Sweet-tart white balsamic vinegar and tangy Peppadew peppers bring flavor and color to this weeknight chicken dish found on Milk Street. White balsamic, which is not cooked and aged as long as regular balsamic vinegar, has a mellow acidity that complements the peppadews, a variety of small, sweet peppers from South Africa.
Peppadews add slight heat and additional sweetness, as well as a vivid splash of red. Find them (or not) jarred at most grocery stores, and sometimes loose at the olive bar. Unable to locate peppadews, we substituted cherry peppers. And for some odd reason, there were no plain pitted green olives (no open olive bar during COVID) and all the jarred versions were pimento stuffed. Frustrating yes, but in the end… FRIGGIIN’ delicious!!
Packed with Flavor
Don’t rush rendering the fat from the skin on the chicken thighs. The skin should be golden brown and feel crisp. When reducing the sauce before serving, add water if the liquid is less than 1 cup. It took us extra time to get the sauce reduced to one cup, more like 6 minutes,
The sauce was just bursting with flavor and the chicken retained crispy exteriors and juicy interiors. Some serving suggestions are with roasted sweet potatoes—our choice—boiled baby red potatoes or spinach pasta tossed with butter and poppy seeds.
3 lbs. bone-in, skin-on chicken thighs, trimmed and patted dry
Kosher salt and ground black pepper
1 Tbsp. grapeseed or other neutral oil
3 garlic cloves, thinly sliced
1 medium shallot, minced (about ⅓ cup)
¾ cup white balsamic vinegar
¾ cup low-sodium chicken broth
⅓ cup pitted green olives, chopped
4 Tbsp. finely chopped fresh tarragon, divided
⅓ drained peppadew peppers, chopped
Heat the oven to 450°F with a rack in the middle position. Season the chicken on all sides with salt and pepper.
In a 12-inch oven-safe skillet over medium-high, heat the oil until smoking. Add the chicken, skin down, and cook until fat is rendered and the skin is golden brown, about 5 minutes. (You will probably have to do this in two stages as you don’t want to crowd the pan and steam instead of crisp the skin.)
Transfer the chicken skin up to a plate. Pour off all but 1 tablespoon of fat from the skillet. Stir in the garlic and shallot and cook over medium, stirring occasionally, until light golden brown, about 1 minute.
Add the vinegar and broth and bring to a simmer, scraping up any browned bits. Return the chicken to the skillet, skin up. Transfer to the oven and bake until the chicken reaches 175°F at the thickest part, or a skewer inserted into the thickest part meets no resistance, 12 to 15 minutes.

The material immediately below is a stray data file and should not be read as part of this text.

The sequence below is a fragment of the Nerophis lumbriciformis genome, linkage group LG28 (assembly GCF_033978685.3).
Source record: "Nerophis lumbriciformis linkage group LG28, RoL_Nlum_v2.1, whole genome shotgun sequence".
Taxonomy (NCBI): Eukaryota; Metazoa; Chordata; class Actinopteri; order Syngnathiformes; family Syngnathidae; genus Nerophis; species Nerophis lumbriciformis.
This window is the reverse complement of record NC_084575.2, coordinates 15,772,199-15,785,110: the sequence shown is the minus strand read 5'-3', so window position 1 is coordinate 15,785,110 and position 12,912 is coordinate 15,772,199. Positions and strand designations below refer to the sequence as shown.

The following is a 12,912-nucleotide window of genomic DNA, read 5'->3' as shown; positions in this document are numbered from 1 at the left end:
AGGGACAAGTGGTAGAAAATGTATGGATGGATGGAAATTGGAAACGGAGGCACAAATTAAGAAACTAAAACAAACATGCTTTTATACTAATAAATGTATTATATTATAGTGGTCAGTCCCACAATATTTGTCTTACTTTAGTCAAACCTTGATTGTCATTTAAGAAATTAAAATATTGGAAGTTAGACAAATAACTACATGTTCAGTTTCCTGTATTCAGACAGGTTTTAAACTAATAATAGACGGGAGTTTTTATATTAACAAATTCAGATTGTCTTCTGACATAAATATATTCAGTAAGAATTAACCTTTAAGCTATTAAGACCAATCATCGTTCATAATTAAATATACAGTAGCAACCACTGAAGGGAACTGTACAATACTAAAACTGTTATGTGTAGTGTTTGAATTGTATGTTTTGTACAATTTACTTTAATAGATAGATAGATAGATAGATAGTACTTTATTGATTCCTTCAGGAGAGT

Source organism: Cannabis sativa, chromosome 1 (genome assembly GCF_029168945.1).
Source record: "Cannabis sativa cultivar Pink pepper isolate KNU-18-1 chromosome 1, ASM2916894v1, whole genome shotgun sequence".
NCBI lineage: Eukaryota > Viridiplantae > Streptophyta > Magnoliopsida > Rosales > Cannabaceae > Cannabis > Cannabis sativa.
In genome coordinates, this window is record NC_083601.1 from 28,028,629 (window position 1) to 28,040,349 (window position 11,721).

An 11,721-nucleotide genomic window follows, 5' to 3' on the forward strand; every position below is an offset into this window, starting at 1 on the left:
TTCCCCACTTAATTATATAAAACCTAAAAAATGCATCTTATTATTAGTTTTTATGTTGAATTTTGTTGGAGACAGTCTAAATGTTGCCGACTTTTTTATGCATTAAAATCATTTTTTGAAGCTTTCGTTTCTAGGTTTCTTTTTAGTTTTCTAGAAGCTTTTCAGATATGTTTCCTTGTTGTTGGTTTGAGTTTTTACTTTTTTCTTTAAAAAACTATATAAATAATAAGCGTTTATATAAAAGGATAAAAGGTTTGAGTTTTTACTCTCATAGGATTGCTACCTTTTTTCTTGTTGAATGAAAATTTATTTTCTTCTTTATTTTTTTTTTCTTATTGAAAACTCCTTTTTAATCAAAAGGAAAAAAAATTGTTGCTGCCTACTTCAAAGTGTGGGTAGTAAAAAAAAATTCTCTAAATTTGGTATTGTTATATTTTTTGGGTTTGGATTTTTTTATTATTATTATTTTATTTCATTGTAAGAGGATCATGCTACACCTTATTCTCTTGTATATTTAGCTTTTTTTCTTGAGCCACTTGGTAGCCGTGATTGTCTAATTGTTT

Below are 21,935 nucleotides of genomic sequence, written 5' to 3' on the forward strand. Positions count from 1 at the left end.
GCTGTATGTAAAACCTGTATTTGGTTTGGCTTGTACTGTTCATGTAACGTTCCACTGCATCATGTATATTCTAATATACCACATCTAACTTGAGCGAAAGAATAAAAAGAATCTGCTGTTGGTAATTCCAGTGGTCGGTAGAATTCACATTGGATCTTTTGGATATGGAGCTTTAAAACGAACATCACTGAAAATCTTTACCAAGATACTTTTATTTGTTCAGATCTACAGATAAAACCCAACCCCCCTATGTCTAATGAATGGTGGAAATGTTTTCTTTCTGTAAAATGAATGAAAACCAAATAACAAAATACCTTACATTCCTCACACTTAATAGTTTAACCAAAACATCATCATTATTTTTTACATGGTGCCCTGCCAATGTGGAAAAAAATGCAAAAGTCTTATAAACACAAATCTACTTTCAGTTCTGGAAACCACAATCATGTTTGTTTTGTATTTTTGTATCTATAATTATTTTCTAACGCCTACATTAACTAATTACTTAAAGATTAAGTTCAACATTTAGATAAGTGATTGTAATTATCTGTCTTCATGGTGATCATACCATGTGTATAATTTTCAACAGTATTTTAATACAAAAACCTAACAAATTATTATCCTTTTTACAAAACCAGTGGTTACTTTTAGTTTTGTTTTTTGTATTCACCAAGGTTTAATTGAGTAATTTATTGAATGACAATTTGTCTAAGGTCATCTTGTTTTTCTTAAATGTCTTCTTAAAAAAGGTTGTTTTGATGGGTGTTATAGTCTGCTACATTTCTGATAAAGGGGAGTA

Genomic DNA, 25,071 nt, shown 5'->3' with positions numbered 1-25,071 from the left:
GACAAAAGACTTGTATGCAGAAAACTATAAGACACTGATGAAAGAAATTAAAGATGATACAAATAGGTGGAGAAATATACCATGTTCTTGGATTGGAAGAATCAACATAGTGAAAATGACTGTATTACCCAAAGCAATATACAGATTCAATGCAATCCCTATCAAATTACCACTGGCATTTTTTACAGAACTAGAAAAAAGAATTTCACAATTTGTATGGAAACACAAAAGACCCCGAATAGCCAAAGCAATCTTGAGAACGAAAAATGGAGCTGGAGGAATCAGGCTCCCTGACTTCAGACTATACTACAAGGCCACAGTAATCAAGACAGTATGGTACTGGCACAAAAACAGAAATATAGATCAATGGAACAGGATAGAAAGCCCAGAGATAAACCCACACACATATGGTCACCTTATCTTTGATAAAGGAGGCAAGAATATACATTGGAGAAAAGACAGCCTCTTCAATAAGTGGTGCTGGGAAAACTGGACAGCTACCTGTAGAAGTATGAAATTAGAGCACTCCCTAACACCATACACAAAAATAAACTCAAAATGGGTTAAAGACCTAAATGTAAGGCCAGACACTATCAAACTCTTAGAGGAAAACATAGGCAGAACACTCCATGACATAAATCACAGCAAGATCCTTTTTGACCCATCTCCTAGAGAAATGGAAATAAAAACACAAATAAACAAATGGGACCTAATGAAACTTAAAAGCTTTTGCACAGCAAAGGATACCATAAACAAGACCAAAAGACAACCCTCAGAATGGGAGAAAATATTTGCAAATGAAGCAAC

Transfer the chicken, skin up, to a deep platter and return the skillet to the stovetop (handle will be hot) over medium-high. Bring the sauce to a boil and cook until reduced to about 1 cup, 2 to 3 minutes (or longer if necessary).
Stir in the olives, then taste and season with salt and pepper. Off heat, stir in half the tarragon, then spoon the sauce around the chicken.
Anytime is perfect to skewer around, don’t you agree? And when all it takes is a bit of prep and less than 30 minutes to cook, you will have plenty of extra time for anything else on your agenda, or just relax and enjoy a cool beverage.
Once again chicken is the star of the show. Specifically, boneless, skinless chicken thighs. Each one is cut crosswise into three strips and added to the marinade, tossed and set aside for 15 to 30 minutes. While they get happy, you can prepare whatever accompaniments you plan to serve. A prepackaged couscous and a zucchini-onion sauté completed our meal.
Grilled lemon halves, drizzled with honey and squeezed over the charred chicken skewers, adds a final note of sweet-tart acidity that helps balance all the bold, savory seasonings. Minced fresh cilantro, parsley or mint brings bright color and a herbal freshness to the dish. Use whichever you prefer, or any combination of the three.
The directions indicate to use metal skewers, but we were on vacation at a rental property in Cape Cod and all we had access to was wooden skewers, which we presoaked for an hour. They tend to run shorter in length than their metal counterparts, so it’s likely you’ll need more of them—in our case, 6 wooden skewers as opposed to 4 metal.
Keep in mind: Don’t marinate the chicken longer than 30 minutes. Any longer than that and the lemon juice and ginger will make it mushy.
¼ cup minced fresh cilantro, flat-leaf parsley or mint
With a wand-style grater, use 1 lemon to grate 1 tablespoon of zest and squeeze 2 tablespoons of juice.
In a large bowl, stir together the zest, juice, oil, garlic, ginger, cumin, coriander, salt, pepper and 2 tablespoons of the honey.
Cut each chicken thigh crosswise into 3 strips. Add the chicken to the marinade, toss and set aside for 15 to 30 minutes.
Meanwhile, prepare a grill for direct cooking over medium-high heat. For a charcoal grill, spread a large chimney three-quarters full of hot coals evenly over the grill bed; open the bottom grill vents. For a gas grill, set all burners to high. Heat the grill, covered, for 10 to 15 minutes, then clean and oil the cooking grate. If using gas, reduce the burners to medium-high just before adding the chicken.
Thread the chicken onto four 12-inch metal skewers, scrunching multiple pieces onto each skewer. (We used 6, presoaked wooden skewers.)
Cut the remaining 2 lemons in half. Grill the chicken and lemon halves (cut side down) until the chicken is well charred all over, 10 to 12 minutes, turning halfway through. Remove the lemons once their cut sides are nicely charred.
Transfer the skewers and lemon halves to a platter. Drizzle the remaining 1 tablespoon of honey over the cut sides of the lemons.
Squeeze the juice from 1 lemon half over the chicken, drizzle with olive oil and sprinkle with cilantro. Serve with the remaining lemon halves on the side.